Michael Simeone: Yeah, and I think we see that with masks. I think we see that with A lot of things right now, specifically, I think masks are an interesting emblem, right? You know, one side of the conversation sees them as a solution. And other narratives or other perspective see the mask as emblematic of something far more nefarious than just a way to protect yourself. And so let's kind of go through some of the different cases. So let's go with the first thing. And that's this idea that people observe people wearing masks or not wearing masks and everything kind of seems okay. We see a lot of that around Arizona right now where compliance for mask wearing, I wouldn't really describe that as even. So what do you think about that?
Shawn Walker: So a lot of this, I think, comes from anecdotal evidence. So someone might say a lot of folks have a high psychological distance, or they have this experience of COVID. They haven't experienced it themselves, or in their direct family or direct friends. No one has had COVID or if someone had COVID, it was a very mild case. So they're like, what's the big deal? So they come into these conversations and say, you know, I haven't seen any impact. So this is just someone being dramatic about it. We've made all these decisions that were unnecessary. I haven't seen the impact that the economic impact is affecting me. So yeah, Master unnecessary masks don't do anything.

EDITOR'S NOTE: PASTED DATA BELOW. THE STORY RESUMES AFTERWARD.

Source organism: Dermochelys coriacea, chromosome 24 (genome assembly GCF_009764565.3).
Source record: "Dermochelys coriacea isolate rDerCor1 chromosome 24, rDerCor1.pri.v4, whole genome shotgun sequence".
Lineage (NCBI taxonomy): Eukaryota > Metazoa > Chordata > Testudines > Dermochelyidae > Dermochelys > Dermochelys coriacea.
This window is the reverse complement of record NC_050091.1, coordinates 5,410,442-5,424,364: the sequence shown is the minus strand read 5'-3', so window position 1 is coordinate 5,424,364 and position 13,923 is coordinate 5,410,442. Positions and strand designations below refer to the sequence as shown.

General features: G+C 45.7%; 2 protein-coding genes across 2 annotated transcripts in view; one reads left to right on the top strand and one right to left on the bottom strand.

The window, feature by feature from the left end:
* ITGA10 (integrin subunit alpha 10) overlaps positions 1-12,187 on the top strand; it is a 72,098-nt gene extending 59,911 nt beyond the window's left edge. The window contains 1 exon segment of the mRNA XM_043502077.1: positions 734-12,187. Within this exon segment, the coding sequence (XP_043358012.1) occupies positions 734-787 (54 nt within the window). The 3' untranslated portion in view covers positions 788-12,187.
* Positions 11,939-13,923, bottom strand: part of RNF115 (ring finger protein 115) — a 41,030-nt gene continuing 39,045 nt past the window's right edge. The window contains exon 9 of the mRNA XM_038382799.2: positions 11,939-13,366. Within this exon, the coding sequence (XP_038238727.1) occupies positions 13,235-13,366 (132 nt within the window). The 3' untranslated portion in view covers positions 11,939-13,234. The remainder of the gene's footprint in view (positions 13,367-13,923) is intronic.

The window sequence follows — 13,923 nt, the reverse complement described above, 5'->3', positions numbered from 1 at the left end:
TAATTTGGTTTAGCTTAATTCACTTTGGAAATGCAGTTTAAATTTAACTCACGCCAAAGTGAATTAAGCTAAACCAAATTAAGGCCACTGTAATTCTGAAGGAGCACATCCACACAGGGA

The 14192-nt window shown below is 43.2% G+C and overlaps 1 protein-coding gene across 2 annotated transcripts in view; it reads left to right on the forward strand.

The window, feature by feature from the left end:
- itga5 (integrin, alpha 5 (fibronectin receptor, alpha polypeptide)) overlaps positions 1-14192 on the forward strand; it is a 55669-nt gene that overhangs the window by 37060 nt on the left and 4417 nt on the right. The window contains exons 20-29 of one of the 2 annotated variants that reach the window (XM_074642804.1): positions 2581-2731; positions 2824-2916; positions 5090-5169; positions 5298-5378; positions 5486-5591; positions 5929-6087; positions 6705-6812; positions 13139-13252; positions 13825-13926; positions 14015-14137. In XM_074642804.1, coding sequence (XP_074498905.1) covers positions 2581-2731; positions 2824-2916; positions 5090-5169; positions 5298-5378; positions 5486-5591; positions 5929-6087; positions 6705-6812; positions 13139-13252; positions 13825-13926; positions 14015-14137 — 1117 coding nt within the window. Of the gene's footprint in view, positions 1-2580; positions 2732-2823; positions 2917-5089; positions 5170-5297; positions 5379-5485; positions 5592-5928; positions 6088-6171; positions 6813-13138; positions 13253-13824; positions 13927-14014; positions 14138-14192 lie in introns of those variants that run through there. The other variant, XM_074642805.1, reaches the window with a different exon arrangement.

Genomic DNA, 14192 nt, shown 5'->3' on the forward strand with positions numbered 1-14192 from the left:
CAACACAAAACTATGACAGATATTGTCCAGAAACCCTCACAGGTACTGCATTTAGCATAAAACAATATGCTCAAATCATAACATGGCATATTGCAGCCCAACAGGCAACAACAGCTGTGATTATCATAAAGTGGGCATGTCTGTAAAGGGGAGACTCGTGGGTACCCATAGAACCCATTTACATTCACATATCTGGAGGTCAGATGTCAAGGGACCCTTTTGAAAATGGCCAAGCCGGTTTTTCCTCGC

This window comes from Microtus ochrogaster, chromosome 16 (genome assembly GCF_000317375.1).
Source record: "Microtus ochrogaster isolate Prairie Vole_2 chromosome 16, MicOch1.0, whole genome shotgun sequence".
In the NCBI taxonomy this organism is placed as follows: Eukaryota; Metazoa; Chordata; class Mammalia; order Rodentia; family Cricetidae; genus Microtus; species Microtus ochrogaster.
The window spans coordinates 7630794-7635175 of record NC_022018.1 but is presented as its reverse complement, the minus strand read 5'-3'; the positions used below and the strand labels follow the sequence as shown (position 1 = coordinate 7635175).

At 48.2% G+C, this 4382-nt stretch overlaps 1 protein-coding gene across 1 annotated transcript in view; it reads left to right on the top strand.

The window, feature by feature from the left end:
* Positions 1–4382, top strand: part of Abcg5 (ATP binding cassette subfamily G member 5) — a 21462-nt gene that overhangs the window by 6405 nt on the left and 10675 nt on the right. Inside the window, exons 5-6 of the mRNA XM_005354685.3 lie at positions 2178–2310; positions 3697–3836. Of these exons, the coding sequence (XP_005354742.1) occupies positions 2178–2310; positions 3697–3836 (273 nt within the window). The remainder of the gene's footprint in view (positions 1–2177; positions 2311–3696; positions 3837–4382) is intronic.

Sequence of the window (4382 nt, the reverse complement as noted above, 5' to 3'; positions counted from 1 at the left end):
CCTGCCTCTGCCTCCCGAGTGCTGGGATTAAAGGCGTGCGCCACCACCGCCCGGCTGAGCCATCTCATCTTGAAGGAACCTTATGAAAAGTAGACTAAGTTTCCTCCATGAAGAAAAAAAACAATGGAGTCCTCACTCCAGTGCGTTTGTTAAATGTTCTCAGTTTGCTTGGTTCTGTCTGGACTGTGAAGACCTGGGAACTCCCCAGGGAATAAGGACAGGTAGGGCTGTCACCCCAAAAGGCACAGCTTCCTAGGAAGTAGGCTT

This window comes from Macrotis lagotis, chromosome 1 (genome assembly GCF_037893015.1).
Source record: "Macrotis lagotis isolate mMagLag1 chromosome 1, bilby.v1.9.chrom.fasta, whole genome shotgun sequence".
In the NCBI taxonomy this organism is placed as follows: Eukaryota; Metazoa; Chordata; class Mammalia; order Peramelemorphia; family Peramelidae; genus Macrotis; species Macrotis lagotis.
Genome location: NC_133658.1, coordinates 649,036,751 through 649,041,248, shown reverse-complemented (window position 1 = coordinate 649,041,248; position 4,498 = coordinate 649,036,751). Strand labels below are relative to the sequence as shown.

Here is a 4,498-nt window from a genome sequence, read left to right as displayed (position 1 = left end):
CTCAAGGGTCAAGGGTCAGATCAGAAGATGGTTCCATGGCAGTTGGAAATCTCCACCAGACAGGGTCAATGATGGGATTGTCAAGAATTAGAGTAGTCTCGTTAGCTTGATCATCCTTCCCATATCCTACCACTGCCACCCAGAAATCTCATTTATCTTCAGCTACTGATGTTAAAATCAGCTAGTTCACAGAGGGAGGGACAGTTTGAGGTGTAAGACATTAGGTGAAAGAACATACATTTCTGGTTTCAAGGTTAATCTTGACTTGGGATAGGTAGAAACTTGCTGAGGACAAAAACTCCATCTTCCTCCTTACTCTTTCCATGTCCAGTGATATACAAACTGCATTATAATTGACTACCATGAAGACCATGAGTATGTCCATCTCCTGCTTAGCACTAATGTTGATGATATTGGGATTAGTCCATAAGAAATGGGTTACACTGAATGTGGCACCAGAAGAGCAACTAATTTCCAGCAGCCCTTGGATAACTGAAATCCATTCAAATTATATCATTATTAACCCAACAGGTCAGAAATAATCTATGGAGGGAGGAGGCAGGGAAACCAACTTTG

Michael Simeone: This almost seems like a positive feedback loop in the way that you've described it, where I see someone not wearing a mask, I don't see anybody who's sick. Therefore, I'm not going to wear a mask. Then if somebody else thinks like me, they're gonna see me not wearing a mask. This seems like a way for this perspective to spread, even if it's not, you know, an ideology being advocated for, you know, word for word on Facebook or Twitter.
Shawn Walker: Yeah, somebody and to be honest, you know, mask wearing can be an inconvenience, especially if you don't live in 110 degree Arizona heat wearing a mask outside when it's 110 degrees is not a pleasant experience. So a lot of folks are looking for reasons to not have to go through that experience because it's not so much fun. So if they haven't seen it does impact some folks who might not be very motivated to go through that unpleasant experience.
Michael Simeone: Yeah, yeah. So you know, most masks were designed to be used in a clinical environment in a facility that has air conditioning. So how a surgical mask becomes damp? And then, you know, much less comfortable than I think it was designed for it. Like we have lots of different anecdotal evidence for that lately, too. So yeah, I mean, I feel like you know, if people just look around, and if they're just gathering evidence, and the authority that they trust the most is just what they see, then it might be very easy to feel like masks are kind of frivolous.